If you have this information, why not let us know about it?  If evolution is proven we’d seriously like to know how?

If not, then why is it being touted as truth in our schools and on our media?  Why is there no honest debate about evolution vs. intelligent design (let alone creationism)?

It’s a matter of honest science, is it not?

Posted in Daniel Muller, This, That, The Other Thing | No Comments »

Why won’t you listen?!

January 20th, 2014

I don’t know how many times I have to say it: I don’t believe in three gods.  No one who is a Christian believes in three gods.  Every true believer can say, along with every Jew the Shema: Here O Israel, the Lord our God, the Lord is One (Deuteronomy 6:4).  Neither do we believe that a man became God – that is sacrilegious.

Where do you get these ideas?  From those who do not understand themselves what Christians (whether Jewish or Gentile) believe.  Why not get the truth about the Christian faith from those who understand it: Christians (whether Jewish or Gentile)?  Or from the source, the B’rit Hadashah (New Testament)?  We’d be happy to send you a copy.

Is it possible that the you are told not to interact with us, because there is truth in what we say?  You won’t know till you check it out.

Contact us!

Contributed by Daniel Muller, a Jewish believer and the General Director of New Covenant Forum.

Posted in Biblical Interpretation, Daniel Muller, Jewish Objections to Jesus, Jews and Christianity, New Covenant, Things Doctrinal and Theological | No Comments »

Days of the Maccabees

December 2nd, 2013

But understand this, that in the last days there will come times of difficulty. For people will be lovers of self, lovers of money, proud, arrogant, abusive, disobedient to their parents, ungrateful, unholy, heartless, unappeasable, slanderous, without self-control, brutal, not loving good, treacherous, reckless, swollen with conceit, lovers of pleasure rather than lovers of God, having the appearance of godliness, but denying its power. Avoid such people. (2 Timothy 3:1-5)

The week Yeshua (Jesus) was in Jerusalem, prior to his crucifixions, his disciples asked him when he would set up God’s eternal kingdom (Read Matthew 24).  They did not yet understand that he had come, not as the victorious Messiah son of David as promised in passages like Isaiah 9:6-7, but as the Suffering Servant Messiah son of Joseph, as promised in passages like Isaiah 53.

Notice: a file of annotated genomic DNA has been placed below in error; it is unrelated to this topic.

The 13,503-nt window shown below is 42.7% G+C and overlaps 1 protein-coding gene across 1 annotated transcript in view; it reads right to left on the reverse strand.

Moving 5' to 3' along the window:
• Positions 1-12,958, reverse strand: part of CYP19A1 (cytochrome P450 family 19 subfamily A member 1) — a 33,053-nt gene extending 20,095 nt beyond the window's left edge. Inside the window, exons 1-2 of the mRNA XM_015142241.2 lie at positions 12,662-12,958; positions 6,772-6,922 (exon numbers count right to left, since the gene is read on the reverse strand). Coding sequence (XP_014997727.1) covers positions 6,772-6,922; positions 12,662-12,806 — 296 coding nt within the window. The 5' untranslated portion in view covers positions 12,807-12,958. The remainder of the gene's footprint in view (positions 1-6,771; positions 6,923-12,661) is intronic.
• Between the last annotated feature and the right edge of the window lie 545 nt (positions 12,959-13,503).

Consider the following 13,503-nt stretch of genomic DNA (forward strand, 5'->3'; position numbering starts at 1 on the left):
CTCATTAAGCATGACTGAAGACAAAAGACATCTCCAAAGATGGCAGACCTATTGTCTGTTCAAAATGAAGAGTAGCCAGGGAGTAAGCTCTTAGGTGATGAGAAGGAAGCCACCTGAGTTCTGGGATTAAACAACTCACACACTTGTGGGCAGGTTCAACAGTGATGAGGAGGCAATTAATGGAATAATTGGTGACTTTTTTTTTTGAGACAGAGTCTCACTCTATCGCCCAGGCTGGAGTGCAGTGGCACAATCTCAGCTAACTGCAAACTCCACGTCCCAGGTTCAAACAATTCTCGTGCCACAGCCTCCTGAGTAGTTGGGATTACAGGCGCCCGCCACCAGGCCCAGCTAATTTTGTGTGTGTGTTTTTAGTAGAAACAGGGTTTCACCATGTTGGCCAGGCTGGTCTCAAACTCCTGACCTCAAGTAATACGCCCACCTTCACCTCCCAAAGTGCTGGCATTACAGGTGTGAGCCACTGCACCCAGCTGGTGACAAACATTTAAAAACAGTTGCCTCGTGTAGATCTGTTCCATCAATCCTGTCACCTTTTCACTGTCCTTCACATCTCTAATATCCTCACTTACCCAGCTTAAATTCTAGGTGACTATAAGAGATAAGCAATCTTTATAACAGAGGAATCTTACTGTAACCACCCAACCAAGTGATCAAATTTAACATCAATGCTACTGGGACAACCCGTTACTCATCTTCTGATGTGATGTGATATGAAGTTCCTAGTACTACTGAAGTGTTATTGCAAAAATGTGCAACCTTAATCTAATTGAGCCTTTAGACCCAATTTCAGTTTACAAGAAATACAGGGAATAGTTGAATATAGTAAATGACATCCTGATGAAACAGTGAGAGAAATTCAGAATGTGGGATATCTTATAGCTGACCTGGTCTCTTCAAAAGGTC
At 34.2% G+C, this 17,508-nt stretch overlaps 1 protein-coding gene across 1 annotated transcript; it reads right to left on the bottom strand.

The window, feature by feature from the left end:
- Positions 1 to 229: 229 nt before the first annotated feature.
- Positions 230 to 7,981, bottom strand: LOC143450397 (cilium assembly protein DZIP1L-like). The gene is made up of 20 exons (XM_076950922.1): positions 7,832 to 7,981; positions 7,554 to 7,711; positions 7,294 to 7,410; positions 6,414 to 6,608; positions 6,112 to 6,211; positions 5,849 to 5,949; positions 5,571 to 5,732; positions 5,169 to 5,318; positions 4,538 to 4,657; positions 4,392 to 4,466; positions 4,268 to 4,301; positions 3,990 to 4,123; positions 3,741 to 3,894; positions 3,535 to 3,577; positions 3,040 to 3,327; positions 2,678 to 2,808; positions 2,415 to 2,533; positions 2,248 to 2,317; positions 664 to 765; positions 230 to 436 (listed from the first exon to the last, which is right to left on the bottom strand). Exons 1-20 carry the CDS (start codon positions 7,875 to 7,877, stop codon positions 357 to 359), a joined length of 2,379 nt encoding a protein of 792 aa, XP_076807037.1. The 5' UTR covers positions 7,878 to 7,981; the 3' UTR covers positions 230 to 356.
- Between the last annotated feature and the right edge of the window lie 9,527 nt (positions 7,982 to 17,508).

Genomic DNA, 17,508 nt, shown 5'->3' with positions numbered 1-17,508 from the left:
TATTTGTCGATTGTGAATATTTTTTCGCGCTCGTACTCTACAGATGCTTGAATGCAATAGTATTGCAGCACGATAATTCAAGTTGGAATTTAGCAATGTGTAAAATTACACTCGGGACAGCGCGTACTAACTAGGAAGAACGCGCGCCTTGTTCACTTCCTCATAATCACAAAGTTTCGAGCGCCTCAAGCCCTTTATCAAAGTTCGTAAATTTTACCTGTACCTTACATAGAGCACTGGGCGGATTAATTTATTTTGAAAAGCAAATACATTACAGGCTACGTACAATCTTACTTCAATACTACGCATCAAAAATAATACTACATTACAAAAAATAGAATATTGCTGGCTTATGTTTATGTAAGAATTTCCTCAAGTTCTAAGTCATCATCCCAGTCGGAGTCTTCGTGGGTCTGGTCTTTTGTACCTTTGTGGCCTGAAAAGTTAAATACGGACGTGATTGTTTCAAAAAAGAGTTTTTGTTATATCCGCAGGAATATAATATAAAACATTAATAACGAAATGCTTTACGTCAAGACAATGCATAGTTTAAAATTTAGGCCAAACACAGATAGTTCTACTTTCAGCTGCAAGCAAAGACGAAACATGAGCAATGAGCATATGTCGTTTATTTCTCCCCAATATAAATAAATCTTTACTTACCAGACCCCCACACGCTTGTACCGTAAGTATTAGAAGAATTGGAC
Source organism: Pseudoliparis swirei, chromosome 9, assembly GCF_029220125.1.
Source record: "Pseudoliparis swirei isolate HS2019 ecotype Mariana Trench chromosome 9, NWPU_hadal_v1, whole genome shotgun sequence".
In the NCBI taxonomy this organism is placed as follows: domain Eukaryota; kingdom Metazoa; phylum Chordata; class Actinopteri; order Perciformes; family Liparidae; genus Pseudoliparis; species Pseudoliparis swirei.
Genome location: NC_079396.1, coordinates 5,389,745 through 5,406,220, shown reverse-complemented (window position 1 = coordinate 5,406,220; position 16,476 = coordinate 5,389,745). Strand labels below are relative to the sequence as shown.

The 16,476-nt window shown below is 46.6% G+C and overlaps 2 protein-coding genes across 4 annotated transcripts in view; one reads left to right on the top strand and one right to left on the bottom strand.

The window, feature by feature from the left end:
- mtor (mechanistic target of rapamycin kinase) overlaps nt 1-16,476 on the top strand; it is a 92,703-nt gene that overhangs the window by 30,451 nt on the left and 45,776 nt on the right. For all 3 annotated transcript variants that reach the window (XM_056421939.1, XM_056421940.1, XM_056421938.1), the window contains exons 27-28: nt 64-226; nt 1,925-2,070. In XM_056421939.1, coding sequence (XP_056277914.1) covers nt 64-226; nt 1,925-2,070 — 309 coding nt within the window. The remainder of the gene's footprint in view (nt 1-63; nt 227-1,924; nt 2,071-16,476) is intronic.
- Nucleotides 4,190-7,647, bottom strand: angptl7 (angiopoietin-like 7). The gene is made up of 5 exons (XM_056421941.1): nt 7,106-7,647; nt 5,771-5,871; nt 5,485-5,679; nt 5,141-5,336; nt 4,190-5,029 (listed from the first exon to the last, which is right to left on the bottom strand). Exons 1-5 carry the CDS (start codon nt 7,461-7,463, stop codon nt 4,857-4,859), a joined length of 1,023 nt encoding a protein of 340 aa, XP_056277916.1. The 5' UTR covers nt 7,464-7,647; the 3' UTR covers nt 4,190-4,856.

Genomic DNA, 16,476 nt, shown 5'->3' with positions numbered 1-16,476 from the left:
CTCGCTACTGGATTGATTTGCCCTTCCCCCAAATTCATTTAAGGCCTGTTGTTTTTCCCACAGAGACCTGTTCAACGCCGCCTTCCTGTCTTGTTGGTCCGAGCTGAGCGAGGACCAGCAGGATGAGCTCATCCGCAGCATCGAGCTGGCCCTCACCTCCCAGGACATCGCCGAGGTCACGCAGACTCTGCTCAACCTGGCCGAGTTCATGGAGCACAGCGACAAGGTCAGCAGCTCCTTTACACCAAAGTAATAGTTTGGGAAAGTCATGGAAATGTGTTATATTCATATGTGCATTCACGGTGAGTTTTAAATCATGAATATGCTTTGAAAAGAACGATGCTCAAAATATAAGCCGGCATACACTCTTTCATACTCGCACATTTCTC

Yeshua warned them that, like the days of Noah, people will not be prepared for its coming (Matthew 24:37).  That is an interesting statement.  After all, Noah was 120 years building the ark, and in that time he surely proclaimed the truth of what God was doing.  The fact is, they just didn’t want to hear it.  The truth is that in the “days of Noah” there were two kinds of people.  God’s people, of whom there were eight, and the people who spurned God and wanted nothing to do with His ways.

This stark contrast is very obvious in the story of Hanukkah.  In those “days of the Maccabees” there were two types of Jews in Israel: Jews like the Maccabees who wanted to follow God, and Jews who wanted to follow the Greek ideals of the empire begun by Alexander the Great.  It was the latter who backed the evil incursions of the Seleucid King, Antiochus Epiphanes, which instigated the Maccabean rebellion and victory that our Hanukkah celebrations commemorate.

The name Hanukkah comes from the Hebrew word meaning ‘dedication.’  It is a fitting name, since the festival encapsulates the dedication and faithfulness of God’s people in the face of great persecution, as well as the dedication of God to His faithful people.

Are we not living in “days of the Maccabees” now?  Do not the words of the Apostle Paul, quoted in the passage above, ring true with regard to the world we live in today?  We live in a very pagan world, where the idea of a God who created and loves is unpopular and often denigrated.  His expectations are spurned and ignored.

Like those days, God’s people are called to be perseverant in their dedication and faithfulness to Him.  Why?  We do so because he continues to be dedicated and faithful to His followers.   Time and again He has shown his faithfulness, just as He did for the Maccabees and their followers – the followers of God.

No greater evidence is there than His faithfulness on the Cross.  He promised a deliverer in the Tanakh (Hebrew Scriptures) and He provided that deliver as we see evidenced in the B’rit Hadashah (New Testament).  That deliver is Yeshua HaMashiach (Jesus Christ).

Don’t take my word for it.  Read the Tanakh and the B’rit Hadashah and see if it is not so.  We would be happy to send you both.  Just contact us; we would also be happy to answer any of your questions.

Hag Hanukkah Sameach!

Contributed by Daniel Muller, a Jewish believer and the General Director of New Covenant Forum.